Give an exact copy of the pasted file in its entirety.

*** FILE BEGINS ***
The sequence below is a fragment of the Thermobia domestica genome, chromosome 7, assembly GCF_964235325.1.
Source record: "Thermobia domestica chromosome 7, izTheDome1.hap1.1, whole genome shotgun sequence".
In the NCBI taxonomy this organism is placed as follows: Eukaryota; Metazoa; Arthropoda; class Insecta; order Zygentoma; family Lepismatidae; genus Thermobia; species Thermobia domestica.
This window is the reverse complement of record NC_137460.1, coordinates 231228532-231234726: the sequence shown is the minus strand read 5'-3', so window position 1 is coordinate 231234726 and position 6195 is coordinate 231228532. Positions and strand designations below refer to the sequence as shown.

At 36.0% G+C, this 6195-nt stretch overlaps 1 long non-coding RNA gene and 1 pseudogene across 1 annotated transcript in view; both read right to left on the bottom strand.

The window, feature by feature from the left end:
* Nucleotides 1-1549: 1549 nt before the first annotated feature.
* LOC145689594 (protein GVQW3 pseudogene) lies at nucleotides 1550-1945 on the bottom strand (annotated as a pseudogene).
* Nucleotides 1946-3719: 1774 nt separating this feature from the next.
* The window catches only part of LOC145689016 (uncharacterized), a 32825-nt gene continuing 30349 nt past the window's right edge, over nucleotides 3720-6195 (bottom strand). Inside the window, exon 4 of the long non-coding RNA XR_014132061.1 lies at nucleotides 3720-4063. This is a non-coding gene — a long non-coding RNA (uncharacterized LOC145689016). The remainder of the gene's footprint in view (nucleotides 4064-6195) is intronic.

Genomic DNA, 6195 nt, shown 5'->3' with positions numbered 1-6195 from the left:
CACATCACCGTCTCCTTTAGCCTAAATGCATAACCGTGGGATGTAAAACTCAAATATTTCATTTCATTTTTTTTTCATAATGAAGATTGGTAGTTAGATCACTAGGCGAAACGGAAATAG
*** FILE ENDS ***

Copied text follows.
The sequence below is a fragment of the Thermobia domestica genome, chromosome 7, assembly GCF_964235325.1.
Source record: "Thermobia domestica chromosome 7, izTheDome1.hap1.1, whole genome shotgun sequence".
In the NCBI taxonomy this organism is placed as follows: Eukaryota; Metazoa; Arthropoda; class Insecta; order Zygentoma; family Lepismatidae; genus Thermobia; species Thermobia domestica.
This window is the reverse complement of record NC_137460.1, coordinates 231228532-231234726: the sequence shown is the minus strand read 5'-3', so window position 1 is coordinate 231234726 and position 6195 is coordinate 231228532. Positions and strand designations below refer to the sequence as shown.

At 36.0% G+C, this 6195-nt stretch overlaps 1 long non-coding RNA gene and 1 pseudogene across 1 annotated transcript in view; both read right to left on the bottom strand.

The window, feature by feature from the left end:
* Nucleotides 1-1549: 1549 nt before the first annotated feature.
* LOC145689594 (protein GVQW3 pseudogene) lies at nucleotides 1550-1945 on the bottom strand (annotated as a pseudogene).
* Nucleotides 1946-3719: 1774 nt separating this feature from the next.
* The window catches only part of LOC145689016 (uncharacterized), a 32825-nt gene continuing 30349 nt past the window's right edge, over nucleotides 3720-6195 (bottom strand). Inside the window, exon 4 of the long non-coding RNA XR_014132061.1 lies at nucleotides 3720-4063. This is a non-coding gene — a long non-coding RNA (uncharacterized LOC145689016). The remainder of the gene's footprint in view (nucleotides 4064-6195) is intronic.

Genomic DNA, 6195 nt, shown 5'->3' with positions numbered 1-6195 from the left:
CACATCACCGTCTCCTTTAGCCTAAATGCATAACCGTGGGATGTAAAACTCAAATATTTCATTTCATTTTTTTTTCATAATGAAGATTGGTAGTTAGATCACTAGGCGAAACGGAAATAG